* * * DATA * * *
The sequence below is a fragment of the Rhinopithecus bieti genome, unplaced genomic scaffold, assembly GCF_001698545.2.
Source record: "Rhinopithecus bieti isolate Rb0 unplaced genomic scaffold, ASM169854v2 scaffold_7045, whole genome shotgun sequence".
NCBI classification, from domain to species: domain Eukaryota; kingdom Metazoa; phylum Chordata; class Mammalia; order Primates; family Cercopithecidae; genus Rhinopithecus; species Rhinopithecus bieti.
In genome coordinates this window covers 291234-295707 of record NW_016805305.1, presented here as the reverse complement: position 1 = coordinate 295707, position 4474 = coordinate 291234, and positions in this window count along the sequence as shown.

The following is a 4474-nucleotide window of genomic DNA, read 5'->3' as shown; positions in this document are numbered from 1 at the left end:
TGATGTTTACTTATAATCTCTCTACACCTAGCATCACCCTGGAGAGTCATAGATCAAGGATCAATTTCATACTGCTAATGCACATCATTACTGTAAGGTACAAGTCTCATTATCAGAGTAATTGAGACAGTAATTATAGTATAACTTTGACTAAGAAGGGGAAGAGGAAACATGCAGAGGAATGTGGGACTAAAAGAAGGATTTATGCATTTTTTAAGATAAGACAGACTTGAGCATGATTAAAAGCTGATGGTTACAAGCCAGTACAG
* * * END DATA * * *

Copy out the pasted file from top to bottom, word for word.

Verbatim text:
The sequence below is a fragment of the Rhinopithecus bieti genome, unplaced genomic scaffold, assembly GCF_001698545.2.
Source record: "Rhinopithecus bieti isolate Rb0 unplaced genomic scaffold, ASM169854v2 scaffold_7045, whole genome shotgun sequence".
NCBI classification, from domain to species: domain Eukaryota; kingdom Metazoa; phylum Chordata; class Mammalia; order Primates; family Cercopithecidae; genus Rhinopithecus; species Rhinopithecus bieti.
In genome coordinates this window covers 291234-295707 of record NW_016805305.1, presented here as the reverse complement: position 1 = coordinate 295707, position 4474 = coordinate 291234, and positions in this window count along the sequence as shown.

The following is a 4474-nucleotide window of genomic DNA, read 5'->3' as shown; positions in this document are numbered from 1 at the left end:
TGATGTTTACTTATAATCTCTCTACACCTAGCATCACCCTGGAGAGTCATAGATCAAGGATCAATTTCATACTGCTAATGCACATCATTACTGTAAGGTACAAGTCTCATTATCAGAGTAATTGAGACAGTAATTATAGTATAACTTTGACTAAGAAGGGGAAGAGGAAACATGCAGAGGAATGTGGGACTAAAAGAAGGATTTATGCATTTTTTAAGATAAGACAGACTTGAGCATGATTAAAAGCTGATGGTTACAAGCCAGTACAG